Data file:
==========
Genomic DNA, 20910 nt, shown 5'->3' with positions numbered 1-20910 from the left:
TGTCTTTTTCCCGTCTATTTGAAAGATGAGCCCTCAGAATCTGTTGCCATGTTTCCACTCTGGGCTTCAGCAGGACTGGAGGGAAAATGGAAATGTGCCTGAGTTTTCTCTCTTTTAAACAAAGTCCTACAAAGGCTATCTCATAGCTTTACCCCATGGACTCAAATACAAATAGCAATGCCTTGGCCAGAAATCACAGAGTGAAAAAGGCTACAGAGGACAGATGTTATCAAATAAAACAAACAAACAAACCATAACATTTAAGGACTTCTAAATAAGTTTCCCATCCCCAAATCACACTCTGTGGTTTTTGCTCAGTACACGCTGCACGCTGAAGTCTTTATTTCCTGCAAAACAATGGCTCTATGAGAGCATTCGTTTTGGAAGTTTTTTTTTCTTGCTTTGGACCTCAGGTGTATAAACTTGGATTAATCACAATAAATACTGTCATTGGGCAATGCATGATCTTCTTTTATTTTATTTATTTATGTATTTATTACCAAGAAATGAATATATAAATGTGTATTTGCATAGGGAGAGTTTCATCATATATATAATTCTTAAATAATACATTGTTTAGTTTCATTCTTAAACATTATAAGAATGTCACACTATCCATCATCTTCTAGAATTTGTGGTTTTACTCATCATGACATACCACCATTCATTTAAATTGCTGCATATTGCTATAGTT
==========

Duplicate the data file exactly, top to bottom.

Genomic DNA, 20910 nt, shown 5'->3' with positions numbered 1-20910 from the left:
TGTCTTTTTCCCGTCTATTTGAAAGATGAGCCCTCAGAATCTGTTGCCATGTTTCCACTCTGGGCTTCAGCAGGACTGGAGGGAAAATGGAAATGTGCCTGAGTTTTCTCTCTTTTAAACAAAGTCCTACAAAGGCTATCTCATAGCTTTACCCCATGGACTCAAATACAAATAGCAATGCCTTGGCCAGAAATCACAGAGTGAAAAAGGCTACAGAGGACAGATGTTATCAAATAAAACAAACAAACAAACCATAACATTTAAGGACTTCTAAATAAGTTTCCCATCCCCAAATCACACTCTGTGGTTTTTGCTCAGTACACGCTGCACGCTGAAGTCTTTATTTCCTGCAAAACAATGGCTCTATGAGAGCATTCGTTTTGGAAGTTTTTTTTTCTTGCTTTGGACCTCAGGTGTATAAACTTGGATTAATCACAATAAATACTGTCATTGGGCAATGCATGATCTTCTTTTATTTTATTTATTTATGTATTTATTACCAAGAAATGAATATATAAATGTGTATTTGCATAGGGAGAGTTTCATCATATATATAATTCTTAAATAATACATTGTTTAGTTTCATTCTTAAACATTATAAGAATGTCACACTATCCATCATCTTCTAGAATTTGTGGTTTTACTCATCATGACATACCACCATTCATTTAAATTGCTGCATATTGCTATAGTT